[16] Although very critical of the district judge's conclusion that the agreement was fair at the time it was made and of the fact that, as they say, he treated it as definitive, counsel for the husband do not seek to go so far as to argue that it was inappropriate for the district judge to have looked, as part of the overall picture, at whether the agreement was fair in 1999. They argue that the district judge's finding of fairness in 1999 rested on his subsidiary finding that the total non-pension assets in about May 1999 amounted to £621,569. They complain that it is impossible to ascertain from the judgment how the district judge arrives at this figure and that it is definitely wrong. In fact, it was easy to see how it was made up with the assistance of Mr Francis QC, who appeared for the wife, both in front of the district judge and on the appeal, and by reference to the schedules that were before the district judge.

[17] The net value of the former matrimonial home at the time of the agreement was taken as £391,500. This figure reflected the subtraction of £15,000 in respect of improvements that the wife had done from inherited money after the separation which had cost her considerably more than that but which had increased the value of the house by only £15,000. It is a figure derived not from the £320,000 valuation of the house which had been obtained at the time of separation, and which was the only specific valuation available to the husband at the time of the negotiations for the 1999 agreement, but based on the actual value of the house at the time of the agreement according to a new valuation that was then in the wife's possession in the sum of £450,000. The money in the bank at the time of the agreement totalled £22,250 and there were shares and personal equity plans (PEPS) worth £50,874 and bonds worth £6,327; the joint Standard Life policy had a value of £17,788; the oriental rug collection had cost about £100,000 but was worth £23,130. There were other carpets worth £3,000. The Koi Carp had had various values attributed to them during the hearing before the district judge but he must have taken them to have a value of £10,000 which is the figure set out in the schedule that Mr Francis put in his closing submissions and which is now at p 80 in the appeal bundle.

[18] The Porsche was worth £20,000. The Maserati is included at £70,000, its cost price, although its actual value at the time was £22,000. The district judge explained the reason for taking the artificially high value. The car was purchased from inheritance moneys received by the wife whilst the husband was out of work. The district judge accepted the evidence of the wife that the purchase was made at his insistence and in circumstances which amounted to duress or undue pressure on the wife who strongly objected to the purchase but gave in. It was a bad investment as its actual value shows and the district judge took the view, which was open to him, that the wife should not be penalised for that, The Renault and the Cosworth were worth a total of £6,700.

[19] Much of the financial information that I have just gone through is set out in the district judge's judgment. He itemises assets worth £178,739. He does not give the exact figure for the value of the oriental rugs. He does not mention the £3,000 worth of other carpets or the Renault and the Cosworth and he does not say what figure he attributes to the Koi Carp. Those items, at the values that I have just set out, account precisely for the balance of the £621,569. That figure is, therefore, entirely tenable for the value at the time of the agreement of the non-pension assets that I have itemised.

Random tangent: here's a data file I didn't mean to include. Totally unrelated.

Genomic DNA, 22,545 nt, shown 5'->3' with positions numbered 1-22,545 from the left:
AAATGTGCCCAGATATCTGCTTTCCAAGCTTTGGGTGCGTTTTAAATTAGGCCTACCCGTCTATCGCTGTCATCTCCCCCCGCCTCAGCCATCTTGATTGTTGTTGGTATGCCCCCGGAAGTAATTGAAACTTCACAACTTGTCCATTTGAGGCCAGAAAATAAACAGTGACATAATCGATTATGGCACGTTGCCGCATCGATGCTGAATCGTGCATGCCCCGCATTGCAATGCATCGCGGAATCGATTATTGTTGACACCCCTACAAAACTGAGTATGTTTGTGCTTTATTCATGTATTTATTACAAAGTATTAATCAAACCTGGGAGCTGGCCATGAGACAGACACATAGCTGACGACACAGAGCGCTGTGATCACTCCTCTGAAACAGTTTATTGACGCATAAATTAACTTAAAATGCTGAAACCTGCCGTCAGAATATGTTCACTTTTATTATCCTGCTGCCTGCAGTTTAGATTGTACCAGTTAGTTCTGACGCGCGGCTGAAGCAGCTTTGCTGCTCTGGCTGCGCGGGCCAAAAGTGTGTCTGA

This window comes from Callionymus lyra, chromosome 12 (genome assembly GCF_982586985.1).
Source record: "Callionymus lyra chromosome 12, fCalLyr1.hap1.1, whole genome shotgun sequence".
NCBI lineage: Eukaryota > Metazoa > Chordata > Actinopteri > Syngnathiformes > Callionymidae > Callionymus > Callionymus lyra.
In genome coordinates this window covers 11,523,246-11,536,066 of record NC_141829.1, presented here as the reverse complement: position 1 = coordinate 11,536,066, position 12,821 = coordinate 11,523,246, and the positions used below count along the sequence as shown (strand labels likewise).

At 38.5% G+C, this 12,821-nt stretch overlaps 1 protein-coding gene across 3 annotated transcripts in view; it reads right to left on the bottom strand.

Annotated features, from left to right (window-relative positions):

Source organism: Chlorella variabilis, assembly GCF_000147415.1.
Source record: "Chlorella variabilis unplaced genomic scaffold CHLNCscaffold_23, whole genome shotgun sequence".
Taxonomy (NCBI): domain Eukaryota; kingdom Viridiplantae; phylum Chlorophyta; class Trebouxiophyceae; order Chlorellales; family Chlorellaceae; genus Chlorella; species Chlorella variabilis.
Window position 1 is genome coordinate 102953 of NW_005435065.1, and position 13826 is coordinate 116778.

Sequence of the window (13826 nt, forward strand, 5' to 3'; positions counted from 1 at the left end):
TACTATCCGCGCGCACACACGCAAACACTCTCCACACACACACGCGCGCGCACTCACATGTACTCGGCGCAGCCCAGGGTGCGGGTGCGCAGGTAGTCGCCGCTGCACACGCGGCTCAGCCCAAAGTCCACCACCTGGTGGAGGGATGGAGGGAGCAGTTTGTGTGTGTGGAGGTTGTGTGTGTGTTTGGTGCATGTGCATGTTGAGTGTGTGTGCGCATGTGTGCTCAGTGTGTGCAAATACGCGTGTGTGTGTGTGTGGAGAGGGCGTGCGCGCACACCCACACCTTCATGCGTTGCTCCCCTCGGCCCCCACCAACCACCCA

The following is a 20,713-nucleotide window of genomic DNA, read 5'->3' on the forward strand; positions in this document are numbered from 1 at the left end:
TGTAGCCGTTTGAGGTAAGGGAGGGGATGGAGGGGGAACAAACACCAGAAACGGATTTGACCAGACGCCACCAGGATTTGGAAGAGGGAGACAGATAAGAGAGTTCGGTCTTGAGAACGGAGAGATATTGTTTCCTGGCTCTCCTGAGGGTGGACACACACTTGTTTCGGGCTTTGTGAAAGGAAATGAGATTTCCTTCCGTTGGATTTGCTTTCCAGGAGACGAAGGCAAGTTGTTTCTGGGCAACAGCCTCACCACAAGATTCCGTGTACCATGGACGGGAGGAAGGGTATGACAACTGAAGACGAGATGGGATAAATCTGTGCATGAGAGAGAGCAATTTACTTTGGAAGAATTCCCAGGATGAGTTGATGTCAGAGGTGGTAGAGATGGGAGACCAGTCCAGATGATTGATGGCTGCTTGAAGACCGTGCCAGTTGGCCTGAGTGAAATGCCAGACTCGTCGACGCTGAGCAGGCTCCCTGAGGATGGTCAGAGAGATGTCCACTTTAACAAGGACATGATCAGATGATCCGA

[20] The husband's real complaint is in fact about the district judge's approach in principle to certain of the assets at that time. First, he says that the district judge wrongly omitted from his calculations the value of a flat in Jerusalem which the wife had inherited from her mother. The flat had in fact been in the wife's ownership prior to the agreement and some 3 weeks after the agreement she received £187,000, being the sale proceeds of it. Secondly, the husband says that the £15,000 discount for the improvements to the matrimonial home was wrong and amounted to giving the wife double weighting for her contributions from her inheritance by excluding this aspect of it from the joint assets and giving her a higher proportion of the assets to reflect her inheritance contribution. Thirdly, he submits, that it was inappropriate to take the Maserati at an artificially high value. Nothing that has been said constitutes a reason to go behind the district judge's finding that the purchase was made because of the husband's insistence and Mr Howard could do no other than accept that the district judge was entitled to take that fact into account. He points out, however, that the reality was that the Maserati, if sold, would not contribute £70,000 towards satisfying the husband's needs, but only £22,000, and the district judge should have taken that into account when looking at the fairness of the agreement in the light of all the s 25 criteria.

[21] Based on his figure of £621,569 for the relevant non-pension assets, the district judge calculated that the husband's receipt of £276,495, which included the figure of £70,000 for the Maserati, represented 45% of the non-pension assets. The parties' pensions were roughly equal in value, the husband's being slightly larger than the wife's. If the points raised by Mr Howard were accepted, the figure for the non-pension assets would be £621,569 minus the £48,000 illusory value of the Maserati making a figure of £573,569 to which needed to be added £15,000 for the deducted matrimonial home improvements and £187,000 for the Jerusalem flat bringing the total to £775,569. The husband's share of that would £276,495, minus £48,000, that is £228,495 which would represent just under 30% of the non-pension assets. Whatever he said about contributions and inheritances, the district judge could not, Mr Howard submits, have justified this degree of departure from the 50/50 split that he had rightly, as both sides agree, taken the view would normally apply in a long marriage such as this one.